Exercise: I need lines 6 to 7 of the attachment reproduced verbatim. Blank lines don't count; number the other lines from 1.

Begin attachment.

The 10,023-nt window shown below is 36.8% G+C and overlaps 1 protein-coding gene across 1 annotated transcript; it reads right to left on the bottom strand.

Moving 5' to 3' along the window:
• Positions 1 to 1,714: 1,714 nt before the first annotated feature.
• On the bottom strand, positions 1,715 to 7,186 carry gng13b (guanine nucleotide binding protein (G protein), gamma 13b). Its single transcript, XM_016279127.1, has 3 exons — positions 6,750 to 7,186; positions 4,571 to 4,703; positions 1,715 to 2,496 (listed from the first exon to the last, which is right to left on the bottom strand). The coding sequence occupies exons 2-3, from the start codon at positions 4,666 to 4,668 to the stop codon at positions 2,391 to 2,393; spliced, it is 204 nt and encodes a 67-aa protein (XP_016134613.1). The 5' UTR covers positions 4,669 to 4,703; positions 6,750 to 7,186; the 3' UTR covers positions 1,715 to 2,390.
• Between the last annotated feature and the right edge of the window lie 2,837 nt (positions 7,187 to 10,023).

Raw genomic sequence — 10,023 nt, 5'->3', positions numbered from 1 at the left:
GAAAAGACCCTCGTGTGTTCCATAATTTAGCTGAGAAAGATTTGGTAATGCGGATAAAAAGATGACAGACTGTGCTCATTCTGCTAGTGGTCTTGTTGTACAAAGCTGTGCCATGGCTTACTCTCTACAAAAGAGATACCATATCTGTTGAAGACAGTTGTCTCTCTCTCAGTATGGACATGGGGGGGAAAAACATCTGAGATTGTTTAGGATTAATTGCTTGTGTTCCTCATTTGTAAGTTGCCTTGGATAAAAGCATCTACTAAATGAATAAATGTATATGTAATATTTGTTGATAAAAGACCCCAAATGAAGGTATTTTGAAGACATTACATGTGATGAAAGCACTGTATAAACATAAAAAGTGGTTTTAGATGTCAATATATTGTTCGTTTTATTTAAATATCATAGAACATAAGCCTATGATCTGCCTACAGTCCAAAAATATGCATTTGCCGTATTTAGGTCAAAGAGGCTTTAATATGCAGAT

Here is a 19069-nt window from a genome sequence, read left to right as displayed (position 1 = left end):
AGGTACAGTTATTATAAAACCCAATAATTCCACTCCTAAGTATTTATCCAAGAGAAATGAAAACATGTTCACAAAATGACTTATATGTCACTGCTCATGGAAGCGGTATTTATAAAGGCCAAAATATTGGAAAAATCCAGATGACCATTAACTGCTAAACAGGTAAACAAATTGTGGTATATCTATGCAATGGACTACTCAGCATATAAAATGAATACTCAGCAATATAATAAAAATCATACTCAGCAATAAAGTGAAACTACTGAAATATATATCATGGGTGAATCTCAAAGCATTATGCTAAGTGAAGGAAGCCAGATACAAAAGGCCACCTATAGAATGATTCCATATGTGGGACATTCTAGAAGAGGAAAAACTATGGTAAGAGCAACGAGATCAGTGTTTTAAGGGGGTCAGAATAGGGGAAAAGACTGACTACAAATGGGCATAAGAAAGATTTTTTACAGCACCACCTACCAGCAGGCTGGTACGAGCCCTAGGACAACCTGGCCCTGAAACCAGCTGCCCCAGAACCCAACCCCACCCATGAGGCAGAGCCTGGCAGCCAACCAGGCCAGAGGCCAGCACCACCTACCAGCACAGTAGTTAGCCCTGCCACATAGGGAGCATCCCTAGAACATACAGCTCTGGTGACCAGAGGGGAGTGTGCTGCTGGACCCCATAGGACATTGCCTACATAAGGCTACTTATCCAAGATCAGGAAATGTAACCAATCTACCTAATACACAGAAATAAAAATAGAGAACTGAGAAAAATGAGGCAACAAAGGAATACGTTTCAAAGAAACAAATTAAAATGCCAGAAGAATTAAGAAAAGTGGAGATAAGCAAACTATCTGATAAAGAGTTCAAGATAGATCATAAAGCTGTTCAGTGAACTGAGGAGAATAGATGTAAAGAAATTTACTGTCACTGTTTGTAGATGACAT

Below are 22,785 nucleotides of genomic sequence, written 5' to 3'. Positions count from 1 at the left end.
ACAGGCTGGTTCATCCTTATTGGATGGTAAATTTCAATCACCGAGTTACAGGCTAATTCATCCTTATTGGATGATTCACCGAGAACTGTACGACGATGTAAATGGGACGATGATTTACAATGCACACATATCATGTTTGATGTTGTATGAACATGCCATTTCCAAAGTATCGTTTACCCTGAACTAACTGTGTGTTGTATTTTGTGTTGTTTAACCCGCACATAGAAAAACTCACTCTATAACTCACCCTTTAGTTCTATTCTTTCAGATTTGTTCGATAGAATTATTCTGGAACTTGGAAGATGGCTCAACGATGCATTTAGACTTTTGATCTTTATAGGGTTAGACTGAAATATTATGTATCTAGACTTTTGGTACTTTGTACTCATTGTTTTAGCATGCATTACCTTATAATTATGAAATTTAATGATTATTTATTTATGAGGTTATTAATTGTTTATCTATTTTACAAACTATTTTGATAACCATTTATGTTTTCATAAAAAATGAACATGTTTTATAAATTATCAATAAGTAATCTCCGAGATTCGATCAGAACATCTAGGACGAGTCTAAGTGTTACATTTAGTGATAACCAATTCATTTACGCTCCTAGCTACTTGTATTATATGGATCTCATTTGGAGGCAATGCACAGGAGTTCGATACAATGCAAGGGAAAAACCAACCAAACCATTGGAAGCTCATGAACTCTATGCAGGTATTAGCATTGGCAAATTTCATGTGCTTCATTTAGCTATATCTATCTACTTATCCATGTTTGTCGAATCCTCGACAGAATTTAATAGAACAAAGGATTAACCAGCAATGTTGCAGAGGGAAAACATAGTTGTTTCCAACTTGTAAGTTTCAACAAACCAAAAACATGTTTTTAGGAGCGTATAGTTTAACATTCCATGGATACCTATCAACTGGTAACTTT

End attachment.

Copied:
Raw genomic sequence — 10,023 nt, 5'->3', positions numbered from 1 at the left:
GAAAAGACCCTCGTGTGTTCCATAATTTAGCTGAGAAAGATTTGGTAATGCGGATAAAAAGATGACAGACTGTGCTCATTCTGCTAGTGGTCTTGTTGTACAAAGCTGTGCCATGGCTTACTCTCTACAAAAGAGATACCATATCTGTTGAAGACAGTTGTCTCTCTCTCAGTATGGACATGGGGGGGAAAAACATCTGAGATTGTTTAGGATTAATTGCTTGTGTTCCTCATTTGTAAGTTGCCTTGGATAAAAGCATCTACTAAATGAATAAATGTATATGTAATATTTGTTGATAAAAGACCCCAAATGAAGGTATTTTGAAGACATTACATGTGATGAAAGCACTGTATAAACATAAAAAGTGGTTTTAGATGTCAATATATTGTTCGTTTTATTTAAATATCATAGAACATAAGCCTATGATCTGCCTACAGTCCAAAAATATGCATTTGCCGTATTTAGGTCAAAGAGGCTTTAATATGCAGAT